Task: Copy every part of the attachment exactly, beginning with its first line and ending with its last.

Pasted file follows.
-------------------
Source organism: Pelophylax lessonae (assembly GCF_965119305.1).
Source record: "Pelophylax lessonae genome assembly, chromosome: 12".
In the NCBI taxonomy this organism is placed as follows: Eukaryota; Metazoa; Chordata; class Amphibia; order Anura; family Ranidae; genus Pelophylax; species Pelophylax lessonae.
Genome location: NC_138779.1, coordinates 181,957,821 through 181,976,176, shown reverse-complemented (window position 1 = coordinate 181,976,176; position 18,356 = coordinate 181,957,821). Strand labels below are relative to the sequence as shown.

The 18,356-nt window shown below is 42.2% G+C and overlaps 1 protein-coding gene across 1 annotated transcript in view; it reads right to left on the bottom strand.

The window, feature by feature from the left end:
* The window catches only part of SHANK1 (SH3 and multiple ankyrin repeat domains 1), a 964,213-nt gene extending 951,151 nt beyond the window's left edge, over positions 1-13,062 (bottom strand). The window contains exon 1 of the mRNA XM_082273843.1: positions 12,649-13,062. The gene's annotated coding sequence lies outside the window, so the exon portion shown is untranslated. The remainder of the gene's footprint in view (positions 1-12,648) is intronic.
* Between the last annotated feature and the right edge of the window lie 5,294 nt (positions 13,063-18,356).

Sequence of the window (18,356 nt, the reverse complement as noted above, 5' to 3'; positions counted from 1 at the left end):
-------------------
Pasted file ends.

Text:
Source organism: Pelophylax lessonae (assembly GCF_965119305.1).
Source record: "Pelophylax lessonae genome assembly, chromosome: 12".
In the NCBI taxonomy this organism is placed as follows: Eukaryota; Metazoa; Chordata; class Amphibia; order Anura; family Ranidae; genus Pelophylax; species Pelophylax lessonae.
Genome location: NC_138779.1, coordinates 181,957,821 through 181,976,176, shown reverse-complemented (window position 1 = coordinate 181,976,176; position 18,356 = coordinate 181,957,821). Strand labels below are relative to the sequence as shown.

The 18,356-nt window shown below is 42.2% G+C and overlaps 1 protein-coding gene across 1 annotated transcript in view; it reads right to left on the bottom strand.

The window, feature by feature from the left end:
* The window catches only part of SHANK1 (SH3 and multiple ankyrin repeat domains 1), a 964,213-nt gene extending 951,151 nt beyond the window's left edge, over positions 1-13,062 (bottom strand). The window contains exon 1 of the mRNA XM_082273843.1: positions 12,649-13,062. The gene's annotated coding sequence lies outside the window, so the exon portion shown is untranslated. The remainder of the gene's footprint in view (positions 1-12,648) is intronic.
* Between the last annotated feature and the right edge of the window lie 5,294 nt (positions 13,063-18,356).

Sequence of the window (18,356 nt, the reverse complement as noted above, 5' to 3'; positions counted from 1 at the left end):